Martin Fowler on ORM Hate
While I was at the QCon conference in London a couple of months ago, it seemed that every talk included some snarky remarks about Object/Relational mapping (ORM) tools. I guess I should read the conference emails sent to speakers more carefully, doubtless there was something in there telling us all to heap scorn upon ORMs at least once every 45 minutes. But as you can tell, I want to push back a bit against this ORM hate - because I think a lot of it is unwarranted.
The charges against them can be summarized in that they are complex, and provide only a leaky abstraction over a relational data store. Their complexity implies a grueling learning curve and often systems using an ORM perform badly - often due to naive interactions with the underlying database.
There is a lot of truth to these charges, but such charges miss a vital piece of context. The object/relational mapping problem is hard. Essentially what you are doing is synchronizing between two quite different representations of data, one in the relational database, and the other in-memory. Although this is usually referred to as object-relational mapping, there is really nothing to do with objects here. By rights it should be referred to as in-memory/relational mapping problem, because it's true of mapping RDBMSs to any in-memory data structure. In-memory data structures offer much more flexibility than relational models, so to program effectively most people want to use the more varied in-memory structures and thus are faced with mapping that back to relations for the database.
The mapping is further complicated because you can make changes on either side that have to be mapped to the other. More complication arrives since you can have multiple people accessing and modifying the database simultaneously. The ORM has to handle this concurrency because you can't just rely on transactions- in most cases, you can't hold transactions open while you fiddle with the data in-memory.
I think that if you if you're going to dump on something in the way many people do about ORMs, you have to state the alternative. What do you do instead of an ORM? The cheap shots I usually hear ignore this, because this is where it gets messy. Basically it boils down to two strategies, solve the problem differently (and better), or avoid the problem. Both of these have significant flaws.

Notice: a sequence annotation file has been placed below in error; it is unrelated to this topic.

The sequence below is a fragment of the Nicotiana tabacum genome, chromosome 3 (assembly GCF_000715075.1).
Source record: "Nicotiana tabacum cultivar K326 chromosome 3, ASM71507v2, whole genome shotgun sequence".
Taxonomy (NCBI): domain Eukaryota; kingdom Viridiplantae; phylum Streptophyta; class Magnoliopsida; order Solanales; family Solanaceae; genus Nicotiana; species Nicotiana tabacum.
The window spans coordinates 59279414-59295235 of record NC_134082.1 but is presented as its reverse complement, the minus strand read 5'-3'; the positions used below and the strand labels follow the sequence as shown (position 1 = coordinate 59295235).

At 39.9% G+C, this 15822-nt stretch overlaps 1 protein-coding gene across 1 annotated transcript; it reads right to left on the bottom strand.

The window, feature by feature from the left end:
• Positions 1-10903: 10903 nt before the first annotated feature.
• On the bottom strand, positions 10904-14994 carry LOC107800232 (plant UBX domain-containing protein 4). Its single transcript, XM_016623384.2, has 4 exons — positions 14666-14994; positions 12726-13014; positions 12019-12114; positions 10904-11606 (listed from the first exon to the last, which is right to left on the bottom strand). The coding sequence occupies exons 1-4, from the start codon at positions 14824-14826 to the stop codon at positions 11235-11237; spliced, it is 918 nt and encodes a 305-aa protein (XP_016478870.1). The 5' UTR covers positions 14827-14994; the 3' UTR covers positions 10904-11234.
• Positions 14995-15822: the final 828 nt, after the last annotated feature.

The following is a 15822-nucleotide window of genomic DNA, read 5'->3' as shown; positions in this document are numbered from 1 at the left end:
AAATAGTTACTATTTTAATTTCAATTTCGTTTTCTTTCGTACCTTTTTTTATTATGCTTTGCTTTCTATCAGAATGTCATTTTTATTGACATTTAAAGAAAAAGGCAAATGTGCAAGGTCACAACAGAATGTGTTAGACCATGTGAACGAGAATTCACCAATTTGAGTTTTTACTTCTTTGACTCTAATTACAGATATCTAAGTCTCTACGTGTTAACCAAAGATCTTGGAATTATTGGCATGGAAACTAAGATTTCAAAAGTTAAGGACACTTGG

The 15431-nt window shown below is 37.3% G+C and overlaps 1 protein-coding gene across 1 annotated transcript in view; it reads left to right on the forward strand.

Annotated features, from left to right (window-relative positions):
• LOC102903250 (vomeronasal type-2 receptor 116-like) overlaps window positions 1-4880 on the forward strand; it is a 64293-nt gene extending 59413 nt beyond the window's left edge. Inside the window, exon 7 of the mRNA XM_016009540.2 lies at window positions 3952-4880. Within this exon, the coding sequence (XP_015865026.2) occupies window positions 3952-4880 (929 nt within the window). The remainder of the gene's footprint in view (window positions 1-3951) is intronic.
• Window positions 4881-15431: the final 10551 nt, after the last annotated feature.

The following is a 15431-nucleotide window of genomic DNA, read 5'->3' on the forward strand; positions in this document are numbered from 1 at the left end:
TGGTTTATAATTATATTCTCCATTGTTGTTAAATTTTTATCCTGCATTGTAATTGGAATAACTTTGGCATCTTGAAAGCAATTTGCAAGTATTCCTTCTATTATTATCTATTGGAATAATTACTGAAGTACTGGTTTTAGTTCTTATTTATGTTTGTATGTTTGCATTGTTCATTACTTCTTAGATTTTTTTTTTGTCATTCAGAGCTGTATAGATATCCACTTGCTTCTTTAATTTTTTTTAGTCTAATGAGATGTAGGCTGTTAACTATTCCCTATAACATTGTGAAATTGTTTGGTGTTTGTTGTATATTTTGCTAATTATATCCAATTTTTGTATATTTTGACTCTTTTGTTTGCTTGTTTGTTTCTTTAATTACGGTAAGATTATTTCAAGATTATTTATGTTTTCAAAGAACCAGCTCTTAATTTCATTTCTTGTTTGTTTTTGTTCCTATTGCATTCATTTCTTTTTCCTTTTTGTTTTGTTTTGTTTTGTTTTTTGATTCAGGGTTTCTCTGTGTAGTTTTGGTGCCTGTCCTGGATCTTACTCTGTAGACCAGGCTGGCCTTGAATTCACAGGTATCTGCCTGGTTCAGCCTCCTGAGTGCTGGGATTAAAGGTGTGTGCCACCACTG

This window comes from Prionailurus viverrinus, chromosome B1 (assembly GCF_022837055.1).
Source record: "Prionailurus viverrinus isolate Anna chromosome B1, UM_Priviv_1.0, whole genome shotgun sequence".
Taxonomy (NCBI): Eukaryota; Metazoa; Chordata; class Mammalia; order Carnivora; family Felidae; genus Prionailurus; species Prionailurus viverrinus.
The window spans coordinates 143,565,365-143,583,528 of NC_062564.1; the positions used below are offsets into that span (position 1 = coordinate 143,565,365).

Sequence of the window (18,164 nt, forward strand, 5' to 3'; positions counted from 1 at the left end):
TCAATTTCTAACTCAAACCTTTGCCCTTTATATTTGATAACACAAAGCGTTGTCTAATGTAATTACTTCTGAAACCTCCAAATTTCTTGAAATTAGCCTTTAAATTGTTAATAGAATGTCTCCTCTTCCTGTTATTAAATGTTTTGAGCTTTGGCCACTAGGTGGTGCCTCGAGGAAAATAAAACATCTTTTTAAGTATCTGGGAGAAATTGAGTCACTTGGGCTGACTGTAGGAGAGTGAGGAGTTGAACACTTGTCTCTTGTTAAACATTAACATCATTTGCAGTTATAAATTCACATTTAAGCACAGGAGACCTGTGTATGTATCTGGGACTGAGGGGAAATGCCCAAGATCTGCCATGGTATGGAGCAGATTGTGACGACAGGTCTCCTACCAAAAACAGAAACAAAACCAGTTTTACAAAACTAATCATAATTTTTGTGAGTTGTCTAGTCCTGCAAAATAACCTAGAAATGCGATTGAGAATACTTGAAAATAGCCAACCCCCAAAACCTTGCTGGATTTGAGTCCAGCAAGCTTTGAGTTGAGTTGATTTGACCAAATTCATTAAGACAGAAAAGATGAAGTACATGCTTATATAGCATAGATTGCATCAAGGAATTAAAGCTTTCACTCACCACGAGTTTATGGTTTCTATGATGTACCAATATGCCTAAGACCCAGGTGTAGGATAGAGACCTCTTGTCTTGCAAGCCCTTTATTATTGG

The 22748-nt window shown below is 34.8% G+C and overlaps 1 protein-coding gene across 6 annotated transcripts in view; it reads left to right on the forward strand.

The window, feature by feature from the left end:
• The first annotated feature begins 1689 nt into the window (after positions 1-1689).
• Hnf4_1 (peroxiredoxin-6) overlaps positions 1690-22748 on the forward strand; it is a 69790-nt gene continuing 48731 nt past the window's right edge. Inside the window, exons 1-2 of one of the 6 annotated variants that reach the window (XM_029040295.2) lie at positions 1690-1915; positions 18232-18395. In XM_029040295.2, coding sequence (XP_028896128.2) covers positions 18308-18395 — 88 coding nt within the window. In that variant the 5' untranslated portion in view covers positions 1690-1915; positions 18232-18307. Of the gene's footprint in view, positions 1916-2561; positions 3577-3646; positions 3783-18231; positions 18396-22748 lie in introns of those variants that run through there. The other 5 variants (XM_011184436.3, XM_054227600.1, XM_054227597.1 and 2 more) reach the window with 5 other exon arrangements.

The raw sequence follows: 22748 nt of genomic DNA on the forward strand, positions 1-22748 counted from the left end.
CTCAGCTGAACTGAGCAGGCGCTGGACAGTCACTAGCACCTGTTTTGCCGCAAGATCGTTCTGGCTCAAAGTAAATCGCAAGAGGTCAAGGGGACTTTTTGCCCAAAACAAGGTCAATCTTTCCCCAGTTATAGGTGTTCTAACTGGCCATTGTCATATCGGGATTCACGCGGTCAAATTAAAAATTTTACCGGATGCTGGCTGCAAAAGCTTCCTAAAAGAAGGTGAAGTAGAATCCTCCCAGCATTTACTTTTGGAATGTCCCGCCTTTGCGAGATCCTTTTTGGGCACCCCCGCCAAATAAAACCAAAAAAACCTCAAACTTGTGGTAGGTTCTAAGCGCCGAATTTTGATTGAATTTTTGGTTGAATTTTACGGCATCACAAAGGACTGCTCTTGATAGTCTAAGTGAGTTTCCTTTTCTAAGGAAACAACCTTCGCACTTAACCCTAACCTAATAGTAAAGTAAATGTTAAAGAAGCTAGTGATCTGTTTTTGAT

A better solution
Listening to some critics, you'd think that the best thing for a modern software developer to do is roll their own ORM. The implication is that tools like Hibernate and Active Record have just become bloatware, so you should come up with your own lightweight alternative. Now I've spent many an hour griping at bloatware, but ORMs really don't fit the bill - and I say this with bitter memory. For much of the 90's I saw project after project deal with the object/relational mapping problem by writing their own framework - it was always much tougher than people imagined. Usually you'd get enough early success to commit deeply to the framework and only after a while did you realize you were in a quagmire - this is where I sympathize greatly with Ted Neward's famous quote that object-relational mapping is the Vietnam of Computer Science.
The widely available open source ORMs (such as iBatis, Hibernate, and Active Record) did a great deal to remove this problem . Certainly they are not trivial tools to use, as I said the underlying problem is hard, but you don't have to deal with the full experience of writing that stuff (the horror, the horror). However much you may hate using an ORM, take my word for it - you're better off.
I've often felt that much of the frustration with ORMs is about inflated expectations. Many people treat the relational database "like a crazy aunt who's shut up in an attic and whom nobody wants to talk about". In this world-view they just want to deal with in-memory data-structures and let the ORM deal with the database. This way of thinking can work for small applications and loads, but it soon falls apart once the going gets tough. Essentially the ORM can handle about 80-90% of the mapping problems, but that last chunk always needs careful work by somebody who really understands how a relational database works.
This is where the criticism comes that ORM is a leaky abstraction. This is true, but isn't necessarily a reason to avoid them. Mapping to a relational database involves lots of repetitive, boiler-plate code. A framework that allows me to avoid 80% of that is worthwhile even if it is only 80%. The problem is in me for pretending it's 100% when it isn't. David Heinemeier Hansson, of Active Record fame, has always argued that if you are writing an application backed by a relational database you should damn well know how a relational database works. Active Record is designed with that in mind, it takes care of boring stuff, but provides manholes so you can get down with the SQL when you have to. That's a far better approach to thinking about the role an ORM should play.